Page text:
Running out the clock may now be a losing tactic. In their Lobanov ruling, the Strasbourg judges cited Russia’s refusal to say how many of the 1982 bonds are outstanding and its repeated suspension of a mechanism for redeeming them, “for reasons that remain unclear to the court.”
The Justice Ministry, which represents Russia in Strasbourg, said in a faxed statement that it honors all judgments by the European Court of Human rights, adding that the Lobanov ruling applies only to the 1982 notes. The Finance Ministry declined to comment.
The estimated 25 trillion rubles in liabilities, if fully recognized, would boost Russia’s debt nearly tenfold, said Vladimir Osakovskiy, chief economist at Bank of America Merrill Lynch in Moscow. Earlier settlements suggest Russia will find a way to avoid damage to its credit ratings or sovereign debt, he said.
“Back in 1997, Russia settled outstanding tsarist bonds in France for $400 million, which was less than 1 percent of foregone purchasing power in nearly 100 years of foregone interest,” he said. “We expect similar settlement in this case.”
There are no public records for how many Brezhnev bonds were sold, Kheyfets said. As bearer bonds with no ownership records, the 1982 notes served as a second currency supporting the Soviet shadow economy, he said.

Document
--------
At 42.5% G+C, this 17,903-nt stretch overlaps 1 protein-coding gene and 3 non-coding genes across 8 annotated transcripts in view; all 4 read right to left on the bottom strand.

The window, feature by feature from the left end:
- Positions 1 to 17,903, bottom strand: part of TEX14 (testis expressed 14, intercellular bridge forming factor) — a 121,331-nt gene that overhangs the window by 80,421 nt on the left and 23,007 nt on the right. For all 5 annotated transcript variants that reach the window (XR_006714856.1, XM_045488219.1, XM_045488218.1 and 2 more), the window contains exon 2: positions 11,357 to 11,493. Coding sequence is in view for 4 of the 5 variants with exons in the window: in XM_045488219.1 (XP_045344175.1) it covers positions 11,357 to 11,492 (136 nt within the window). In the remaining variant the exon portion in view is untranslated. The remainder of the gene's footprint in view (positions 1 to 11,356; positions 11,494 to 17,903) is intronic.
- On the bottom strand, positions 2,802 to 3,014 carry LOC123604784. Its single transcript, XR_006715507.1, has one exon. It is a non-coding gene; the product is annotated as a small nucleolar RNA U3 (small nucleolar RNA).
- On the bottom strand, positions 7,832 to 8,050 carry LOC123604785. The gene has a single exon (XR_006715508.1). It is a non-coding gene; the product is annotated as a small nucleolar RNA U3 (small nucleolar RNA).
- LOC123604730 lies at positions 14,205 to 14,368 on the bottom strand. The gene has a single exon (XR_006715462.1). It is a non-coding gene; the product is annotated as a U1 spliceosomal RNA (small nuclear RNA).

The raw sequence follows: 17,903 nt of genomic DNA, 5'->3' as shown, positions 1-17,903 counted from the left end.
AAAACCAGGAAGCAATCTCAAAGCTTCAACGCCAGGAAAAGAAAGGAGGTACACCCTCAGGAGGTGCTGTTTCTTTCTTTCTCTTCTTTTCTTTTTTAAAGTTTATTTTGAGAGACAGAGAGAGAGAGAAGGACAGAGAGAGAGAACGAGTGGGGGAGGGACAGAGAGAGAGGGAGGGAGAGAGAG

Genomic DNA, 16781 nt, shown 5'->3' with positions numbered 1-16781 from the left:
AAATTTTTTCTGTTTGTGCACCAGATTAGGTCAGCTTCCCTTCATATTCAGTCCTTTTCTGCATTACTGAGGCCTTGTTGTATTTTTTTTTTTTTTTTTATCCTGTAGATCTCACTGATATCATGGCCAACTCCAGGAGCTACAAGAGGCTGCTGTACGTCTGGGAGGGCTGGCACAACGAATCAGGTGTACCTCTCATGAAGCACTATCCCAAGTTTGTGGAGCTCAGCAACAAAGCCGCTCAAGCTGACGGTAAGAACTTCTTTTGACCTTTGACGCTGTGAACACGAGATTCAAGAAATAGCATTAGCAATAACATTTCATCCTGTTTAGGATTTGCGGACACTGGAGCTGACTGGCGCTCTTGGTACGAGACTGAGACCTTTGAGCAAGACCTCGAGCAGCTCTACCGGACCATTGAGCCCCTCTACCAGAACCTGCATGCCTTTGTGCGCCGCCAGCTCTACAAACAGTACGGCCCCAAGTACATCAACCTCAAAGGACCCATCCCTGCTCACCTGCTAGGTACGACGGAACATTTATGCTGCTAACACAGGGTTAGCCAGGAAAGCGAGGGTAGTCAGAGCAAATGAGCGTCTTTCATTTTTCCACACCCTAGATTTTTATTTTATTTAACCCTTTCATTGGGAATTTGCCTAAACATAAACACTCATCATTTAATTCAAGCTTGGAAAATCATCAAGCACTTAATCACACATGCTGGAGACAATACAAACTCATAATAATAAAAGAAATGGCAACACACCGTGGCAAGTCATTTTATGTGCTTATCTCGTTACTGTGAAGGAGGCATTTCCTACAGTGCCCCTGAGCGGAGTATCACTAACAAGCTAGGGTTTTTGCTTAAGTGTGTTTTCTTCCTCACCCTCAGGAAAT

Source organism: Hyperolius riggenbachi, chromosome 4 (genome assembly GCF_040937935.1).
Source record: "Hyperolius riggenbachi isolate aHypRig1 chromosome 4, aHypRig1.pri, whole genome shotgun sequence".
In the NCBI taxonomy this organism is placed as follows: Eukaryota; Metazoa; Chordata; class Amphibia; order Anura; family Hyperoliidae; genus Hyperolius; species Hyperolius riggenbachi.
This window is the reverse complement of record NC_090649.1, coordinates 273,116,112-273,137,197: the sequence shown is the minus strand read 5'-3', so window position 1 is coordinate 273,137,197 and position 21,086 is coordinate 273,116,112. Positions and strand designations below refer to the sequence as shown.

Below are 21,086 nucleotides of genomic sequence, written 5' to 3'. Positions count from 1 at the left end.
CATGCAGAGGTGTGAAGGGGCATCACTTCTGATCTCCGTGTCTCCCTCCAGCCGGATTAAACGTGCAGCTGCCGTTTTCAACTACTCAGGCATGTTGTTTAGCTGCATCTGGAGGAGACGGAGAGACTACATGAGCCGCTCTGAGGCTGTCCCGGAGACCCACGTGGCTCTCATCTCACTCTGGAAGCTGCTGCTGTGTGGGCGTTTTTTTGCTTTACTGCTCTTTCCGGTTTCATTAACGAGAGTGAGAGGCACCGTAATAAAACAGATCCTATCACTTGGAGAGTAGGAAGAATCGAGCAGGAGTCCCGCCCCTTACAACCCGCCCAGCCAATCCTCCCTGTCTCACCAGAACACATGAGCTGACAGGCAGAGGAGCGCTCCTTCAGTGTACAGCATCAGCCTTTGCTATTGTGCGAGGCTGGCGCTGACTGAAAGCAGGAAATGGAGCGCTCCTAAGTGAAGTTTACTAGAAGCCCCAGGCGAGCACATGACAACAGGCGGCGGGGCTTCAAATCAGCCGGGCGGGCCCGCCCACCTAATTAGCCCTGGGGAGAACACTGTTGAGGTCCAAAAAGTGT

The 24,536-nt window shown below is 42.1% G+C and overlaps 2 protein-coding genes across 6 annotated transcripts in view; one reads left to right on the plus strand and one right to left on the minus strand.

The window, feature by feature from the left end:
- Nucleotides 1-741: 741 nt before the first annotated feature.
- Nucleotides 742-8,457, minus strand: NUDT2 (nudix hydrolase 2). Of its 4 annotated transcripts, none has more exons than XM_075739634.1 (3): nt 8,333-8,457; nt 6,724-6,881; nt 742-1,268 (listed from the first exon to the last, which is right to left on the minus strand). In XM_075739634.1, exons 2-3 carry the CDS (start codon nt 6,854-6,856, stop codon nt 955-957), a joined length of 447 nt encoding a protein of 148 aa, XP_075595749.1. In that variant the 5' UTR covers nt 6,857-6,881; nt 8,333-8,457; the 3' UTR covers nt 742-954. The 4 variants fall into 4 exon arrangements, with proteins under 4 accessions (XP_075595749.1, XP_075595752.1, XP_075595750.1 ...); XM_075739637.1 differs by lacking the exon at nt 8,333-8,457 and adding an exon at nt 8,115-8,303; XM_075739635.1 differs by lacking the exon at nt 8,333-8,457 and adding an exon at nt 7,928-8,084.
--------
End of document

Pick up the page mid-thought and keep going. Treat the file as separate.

Russia did not mention the notes or the estimate of Soviet savings debt in the 143-page prospectus for its $7 billion sale of eurobonds this year.
Some of the securities were cashed in or swapped for new debt in the early 1990s. After the 1995 law, when Russia agreed to restore lost savings at 1990 levels, the state converted the 1982 bonds into “promissory rubles,” essentially increasing their face value by 40 percent. Later legislation pegged their value to a basket of consumer goods and ensured they would accrue interest of at least 9 percent. The government last valued the promissory ruble in 2003, at 32.34 current rubles, a figure cited by the court in the Lobanov case.
Lobanov offered a “very sound” valuation, leaving little room for rebuttal, said Vasily Vasilyev, a lawyer in Moscow. Russia dodged similar rulings by changing the law during European court proceedings, he said.
Speculation on the certificates has made it as far as eBay, where 25-ruble 1982 bonds are being offered for $2.85 apiece.
On Russian Web sites, some sellers claim to have proof their bonds are listed as subject to payment in a Finance Ministry registry. Others are offering notes sold in former Soviet republics that Russia is not legally obligated to repay.
Zakir Agabayev said he discovered 600,000 rubles (about $18,750) of the notes in a trunk at his wife’s grandmother’s home in Kyrgyzstan. He said he offered to sell the bonds on the Dorus.ru message board, but the best offer was 2.5 percent of face value, so he declined.